Catastrophe At Spithead

Catastrophe at Spithead

“Catastrophe at Spithead: The Sinking of the Royal George” by Hilary L. Rubinstein, Naval Institute Press 2020, 352 pages, $38.95

One memorable incident during the Wars of American Independence was the loss of the warship Royal George. A three-deck ship-of-the-line, it capsized in harbor undergoing minor repairs. Six hundred to 1,000 drowned, including may civilians aboard, and Rear Admiral Richard Kempenfelt. The sinking inspired a major poem by William Cowper, a famous English poet.

“Catastrophe At Spithead: The Sinking of the Royal George” by Hilary L. Rubinstein captures the sinking and the events surrounding it.

Rubenstein follows several threads. She traces the career of Kempenfelt, who had gained the reputation of a brilliant naval commander by the time of his death in 1782. She examines the circumstances surrounding the ship’s sinking. She follows the aftermath of the sinking, examining its consequences and the careers of the survivors. She places everything within its context as part of the Wars of American Independence and the Royal Navy of King George III.

The book is fascinating for several reasons. Rubenstein offers an interesting study on the causes of the sinking. Its loss, anchored in a sheltered harbor on a calm day, was unprecedented. The impact it had on 18th-century Britain was similar to that experienced in America following the loss of the Space Shuttle Challenger.

It’s also a fascinating examination of 18th-century British society. Kempenfelt’s Royal Navy career progress was slowed by several factors. His father, although gently born, was of foreign origin. Richard Kempenfelt lacked sufficient interest within the Royal Navy’s hierarchy to achieve quick promotion. His capabilities eventually secured promotion, but he achieved flag rank too late for important command early in the American Revolution. His abilities might have led to greater British naval success in the war’s critical early years.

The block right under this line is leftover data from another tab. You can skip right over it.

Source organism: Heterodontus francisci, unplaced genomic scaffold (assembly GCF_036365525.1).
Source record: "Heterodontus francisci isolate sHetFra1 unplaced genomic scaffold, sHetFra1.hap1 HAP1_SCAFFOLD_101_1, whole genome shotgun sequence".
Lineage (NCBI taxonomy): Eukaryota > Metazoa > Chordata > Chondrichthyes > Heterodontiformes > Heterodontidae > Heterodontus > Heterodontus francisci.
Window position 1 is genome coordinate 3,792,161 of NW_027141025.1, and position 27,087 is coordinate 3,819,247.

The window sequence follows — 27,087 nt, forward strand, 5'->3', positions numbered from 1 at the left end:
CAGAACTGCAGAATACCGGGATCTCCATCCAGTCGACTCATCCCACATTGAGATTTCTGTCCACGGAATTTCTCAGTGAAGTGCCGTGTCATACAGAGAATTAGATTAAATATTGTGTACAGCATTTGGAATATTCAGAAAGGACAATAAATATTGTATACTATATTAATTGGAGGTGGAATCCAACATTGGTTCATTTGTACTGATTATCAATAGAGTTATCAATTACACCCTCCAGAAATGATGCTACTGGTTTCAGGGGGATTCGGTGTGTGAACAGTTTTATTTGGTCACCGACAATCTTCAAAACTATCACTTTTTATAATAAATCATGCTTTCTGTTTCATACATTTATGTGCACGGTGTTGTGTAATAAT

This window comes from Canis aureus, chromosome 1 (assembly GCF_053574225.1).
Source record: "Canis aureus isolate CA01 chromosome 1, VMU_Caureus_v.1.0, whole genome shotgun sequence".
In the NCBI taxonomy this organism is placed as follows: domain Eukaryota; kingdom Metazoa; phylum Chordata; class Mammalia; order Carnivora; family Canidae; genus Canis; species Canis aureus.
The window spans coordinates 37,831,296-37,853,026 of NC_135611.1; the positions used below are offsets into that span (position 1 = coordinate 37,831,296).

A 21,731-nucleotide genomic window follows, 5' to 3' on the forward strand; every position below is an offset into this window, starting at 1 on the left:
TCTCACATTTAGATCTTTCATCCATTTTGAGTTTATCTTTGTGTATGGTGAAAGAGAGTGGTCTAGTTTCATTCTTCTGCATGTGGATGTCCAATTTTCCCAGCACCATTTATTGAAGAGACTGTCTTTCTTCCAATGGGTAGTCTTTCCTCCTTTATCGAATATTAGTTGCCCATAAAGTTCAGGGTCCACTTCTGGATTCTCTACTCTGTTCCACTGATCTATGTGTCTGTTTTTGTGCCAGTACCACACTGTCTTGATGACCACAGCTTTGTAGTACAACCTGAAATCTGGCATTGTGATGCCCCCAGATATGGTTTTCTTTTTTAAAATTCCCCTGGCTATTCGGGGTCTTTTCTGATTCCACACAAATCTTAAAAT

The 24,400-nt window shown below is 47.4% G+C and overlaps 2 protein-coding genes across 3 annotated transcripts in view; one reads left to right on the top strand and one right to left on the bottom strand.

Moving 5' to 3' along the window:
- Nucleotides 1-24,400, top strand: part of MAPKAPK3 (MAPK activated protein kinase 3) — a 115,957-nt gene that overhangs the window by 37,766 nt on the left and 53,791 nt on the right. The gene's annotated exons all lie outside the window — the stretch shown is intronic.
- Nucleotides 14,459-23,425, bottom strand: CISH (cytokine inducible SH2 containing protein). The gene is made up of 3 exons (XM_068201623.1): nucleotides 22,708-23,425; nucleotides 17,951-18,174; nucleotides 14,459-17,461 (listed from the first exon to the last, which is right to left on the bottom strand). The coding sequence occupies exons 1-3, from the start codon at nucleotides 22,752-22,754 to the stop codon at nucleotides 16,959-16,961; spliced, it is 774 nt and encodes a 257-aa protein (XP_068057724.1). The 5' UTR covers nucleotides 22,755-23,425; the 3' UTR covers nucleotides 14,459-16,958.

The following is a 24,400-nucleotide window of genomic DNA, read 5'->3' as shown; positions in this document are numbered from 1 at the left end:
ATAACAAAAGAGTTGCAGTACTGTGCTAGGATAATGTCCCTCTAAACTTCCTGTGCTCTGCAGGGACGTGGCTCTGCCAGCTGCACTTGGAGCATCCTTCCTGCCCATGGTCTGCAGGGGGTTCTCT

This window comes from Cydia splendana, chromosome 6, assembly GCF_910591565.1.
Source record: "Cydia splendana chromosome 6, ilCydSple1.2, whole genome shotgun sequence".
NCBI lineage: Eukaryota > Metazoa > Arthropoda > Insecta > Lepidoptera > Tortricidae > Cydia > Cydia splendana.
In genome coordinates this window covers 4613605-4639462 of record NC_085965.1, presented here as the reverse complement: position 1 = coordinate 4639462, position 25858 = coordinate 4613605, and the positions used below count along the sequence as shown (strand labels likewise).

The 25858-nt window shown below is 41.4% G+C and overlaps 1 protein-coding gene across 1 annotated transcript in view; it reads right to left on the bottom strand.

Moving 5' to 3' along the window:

In addition to its crew, Royal George was filled with vendors, sailors’ wives and children and workmen supplying the ship. Rubenstein uses these to examine the lives of the period’s ordinary people.

Well-written and approachable, “Catastrophe At Spithead” offers readers otherwise uninterested in naval or 18th-century history a fascinating peek at this now-obscure accident. It’s a surprising reminder that the type of technical mishaps that plague today’s society have been common throughout history.

Mark Lardas, an engineer, freelance writer, amateur historian and model-maker, lives in League City. His website is marklardas.com.

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